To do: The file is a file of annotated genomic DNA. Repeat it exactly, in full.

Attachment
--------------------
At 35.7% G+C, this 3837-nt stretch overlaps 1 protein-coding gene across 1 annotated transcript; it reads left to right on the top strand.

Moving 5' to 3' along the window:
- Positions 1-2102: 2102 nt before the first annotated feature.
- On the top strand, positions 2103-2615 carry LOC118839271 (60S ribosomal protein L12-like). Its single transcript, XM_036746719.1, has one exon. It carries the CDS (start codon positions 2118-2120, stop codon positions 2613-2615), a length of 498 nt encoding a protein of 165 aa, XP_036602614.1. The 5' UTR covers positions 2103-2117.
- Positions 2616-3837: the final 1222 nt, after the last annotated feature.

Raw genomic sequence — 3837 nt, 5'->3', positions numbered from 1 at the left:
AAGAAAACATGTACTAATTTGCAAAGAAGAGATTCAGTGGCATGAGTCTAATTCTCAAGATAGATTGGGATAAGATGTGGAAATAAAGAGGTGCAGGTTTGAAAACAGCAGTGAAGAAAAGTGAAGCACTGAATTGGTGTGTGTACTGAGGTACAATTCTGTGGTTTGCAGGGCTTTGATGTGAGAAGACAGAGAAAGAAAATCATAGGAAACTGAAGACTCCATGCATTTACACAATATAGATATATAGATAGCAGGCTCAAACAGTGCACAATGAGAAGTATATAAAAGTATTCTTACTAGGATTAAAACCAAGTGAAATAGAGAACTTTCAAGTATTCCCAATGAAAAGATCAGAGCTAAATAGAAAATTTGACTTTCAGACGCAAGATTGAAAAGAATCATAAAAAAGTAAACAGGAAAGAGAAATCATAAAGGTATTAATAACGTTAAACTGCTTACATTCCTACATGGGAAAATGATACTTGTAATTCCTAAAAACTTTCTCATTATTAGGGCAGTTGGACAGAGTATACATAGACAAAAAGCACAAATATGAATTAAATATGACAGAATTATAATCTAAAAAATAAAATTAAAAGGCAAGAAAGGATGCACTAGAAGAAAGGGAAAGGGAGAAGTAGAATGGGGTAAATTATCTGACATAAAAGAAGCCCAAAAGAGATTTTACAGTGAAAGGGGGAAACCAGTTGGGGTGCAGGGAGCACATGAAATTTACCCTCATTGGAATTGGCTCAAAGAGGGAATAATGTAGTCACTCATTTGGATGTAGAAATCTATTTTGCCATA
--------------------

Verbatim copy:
At 35.7% G+C, this 3837-nt stretch overlaps 1 protein-coding gene across 1 annotated transcript; it reads left to right on the top strand.

Moving 5' to 3' along the window:
- Positions 1-2102: 2102 nt before the first annotated feature.
- On the top strand, positions 2103-2615 carry LOC118839271 (60S ribosomal protein L12-like). Its single transcript, XM_036746719.1, has one exon. It carries the CDS (start codon positions 2118-2120, stop codon positions 2613-2615), a length of 498 nt encoding a protein of 165 aa, XP_036602614.1. The 5' UTR covers positions 2103-2117.
- Positions 2616-3837: the final 1222 nt, after the last annotated feature.

Raw genomic sequence — 3837 nt, 5'->3', positions numbered from 1 at the left:
AAGAAAACATGTACTAATTTGCAAAGAAGAGATTCAGTGGCATGAGTCTAATTCTCAAGATAGATTGGGATAAGATGTGGAAATAAAGAGGTGCAGGTTTGAAAACAGCAGTGAAGAAAAGTGAAGCACTGAATTGGTGTGTGTACTGAGGTACAATTCTGTGGTTTGCAGGGCTTTGATGTGAGAAGACAGAGAAAGAAAATCATAGGAAACTGAAGACTCCATGCATTTACACAATATAGATATATAGATAGCAGGCTCAAACAGTGCACAATGAGAAGTATATAAAAGTATTCTTACTAGGATTAAAACCAAGTGAAATAGAGAACTTTCAAGTATTCCCAATGAAAAGATCAGAGCTAAATAGAAAATTTGACTTTCAGACGCAAGATTGAAAAGAATCATAAAAAAGTAAACAGGAAAGAGAAATCATAAAGGTATTAATAACGTTAAACTGCTTACATTCCTACATGGGAAAATGATACTTGTAATTCCTAAAAACTTTCTCATTATTAGGGCAGTTGGACAGAGTATACATAGACAAAAAGCACAAATATGAATTAAATATGACAGAATTATAATCTAAAAAATAAAATTAAAAGGCAAGAAAGGATGCACTAGAAGAAAGGGAAAGGGAGAAGTAGAATGGGGTAAATTATCTGACATAAAAGAAGCCCAAAAGAGATTTTACAGTGAAAGGGGGAAACCAGTTGGGGTGCAGGGAGCACATGAAATTTACCCTCATTGGAATTGGCTCAAAGAGGGAATAATGTAGTCACTCATTTGGATGTAGAAATCTATTTTGCCATA